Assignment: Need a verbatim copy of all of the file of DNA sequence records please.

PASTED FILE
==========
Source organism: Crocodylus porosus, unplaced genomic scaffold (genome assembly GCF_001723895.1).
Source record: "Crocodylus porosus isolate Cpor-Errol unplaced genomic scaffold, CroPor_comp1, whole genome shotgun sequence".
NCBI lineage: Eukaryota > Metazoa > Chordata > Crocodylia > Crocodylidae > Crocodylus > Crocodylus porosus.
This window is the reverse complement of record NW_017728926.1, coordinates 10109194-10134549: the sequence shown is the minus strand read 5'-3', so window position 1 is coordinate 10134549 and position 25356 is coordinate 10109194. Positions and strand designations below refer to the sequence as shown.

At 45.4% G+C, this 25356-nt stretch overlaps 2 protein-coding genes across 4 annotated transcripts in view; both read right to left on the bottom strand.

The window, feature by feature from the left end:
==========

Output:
Source organism: Crocodylus porosus, unplaced genomic scaffold (genome assembly GCF_001723895.1).
Source record: "Crocodylus porosus isolate Cpor-Errol unplaced genomic scaffold, CroPor_comp1, whole genome shotgun sequence".
NCBI lineage: Eukaryota > Metazoa > Chordata > Crocodylia > Crocodylidae > Crocodylus > Crocodylus porosus.
This window is the reverse complement of record NW_017728926.1, coordinates 10109194-10134549: the sequence shown is the minus strand read 5'-3', so window position 1 is coordinate 10134549 and position 25356 is coordinate 10109194. Positions and strand designations below refer to the sequence as shown.

At 45.4% G+C, this 25356-nt stretch overlaps 2 protein-coding genes across 4 annotated transcripts in view; both read right to left on the bottom strand.

The window, feature by feature from the left end: